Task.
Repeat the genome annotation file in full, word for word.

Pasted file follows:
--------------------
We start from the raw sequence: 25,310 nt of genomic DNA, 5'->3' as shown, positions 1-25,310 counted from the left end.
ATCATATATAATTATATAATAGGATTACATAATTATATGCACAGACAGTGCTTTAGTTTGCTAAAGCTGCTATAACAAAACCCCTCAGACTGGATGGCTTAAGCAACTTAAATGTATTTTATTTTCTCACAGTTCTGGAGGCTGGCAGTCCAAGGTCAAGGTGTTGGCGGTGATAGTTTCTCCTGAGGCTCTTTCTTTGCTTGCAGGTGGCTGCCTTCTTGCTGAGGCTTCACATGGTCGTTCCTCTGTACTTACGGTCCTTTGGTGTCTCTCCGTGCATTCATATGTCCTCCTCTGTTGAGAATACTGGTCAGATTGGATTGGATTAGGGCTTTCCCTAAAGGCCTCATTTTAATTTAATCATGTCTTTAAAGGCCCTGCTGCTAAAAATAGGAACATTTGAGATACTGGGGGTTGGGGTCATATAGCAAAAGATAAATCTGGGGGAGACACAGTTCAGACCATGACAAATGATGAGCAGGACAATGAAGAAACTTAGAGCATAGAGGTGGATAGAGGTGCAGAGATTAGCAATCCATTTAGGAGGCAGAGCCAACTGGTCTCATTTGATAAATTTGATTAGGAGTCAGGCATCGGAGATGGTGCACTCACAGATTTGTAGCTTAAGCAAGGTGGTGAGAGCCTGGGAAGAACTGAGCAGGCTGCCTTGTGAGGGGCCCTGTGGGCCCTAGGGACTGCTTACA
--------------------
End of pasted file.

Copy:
We start from the raw sequence: 25,310 nt of genomic DNA, 5'->3' as shown, positions 1-25,310 counted from the left end.
ATCATATATAATTATATAATAGGATTACATAATTATATGCACAGACAGTGCTTTAGTTTGCTAAAGCTGCTATAACAAAACCCCTCAGACTGGATGGCTTAAGCAACTTAAATGTATTTTATTTTCTCACAGTTCTGGAGGCTGGCAGTCCAAGGTCAAGGTGTTGGCGGTGATAGTTTCTCCTGAGGCTCTTTCTTTGCTTGCAGGTGGCTGCCTTCTTGCTGAGGCTTCACATGGTCGTTCCTCTGTACTTACGGTCCTTTGGTGTCTCTCCGTGCATTCATATGTCCTCCTCTGTTGAGAATACTGGTCAGATTGGATTGGATTAGGGCTTTCCCTAAAGGCCTCATTTTAATTTAATCATGTCTTTAAAGGCCCTGCTGCTAAAAATAGGAACATTTGAGATACTGGGGGTTGGGGTCATATAGCAAAAGATAAATCTGGGGGAGACACAGTTCAGACCATGACAAATGATGAGCAGGACAATGAAGAAACTTAGAGCATAGAGGTGGATAGAGGTGCAGAGATTAGCAATCCATTTAGGAGGCAGAGCCAACTGGTCTCATTTGATAAATTTGATTAGGAGTCAGGCATCGGAGATGGTGCACTCACAGATTTGTAGCTTAAGCAAGGTGGTGAGAGCCTGGGAAGAACTGAGCAGGCTGCCTTGTGAGGGGCCCTGTGGGCCCTAGGGACTGCTTACA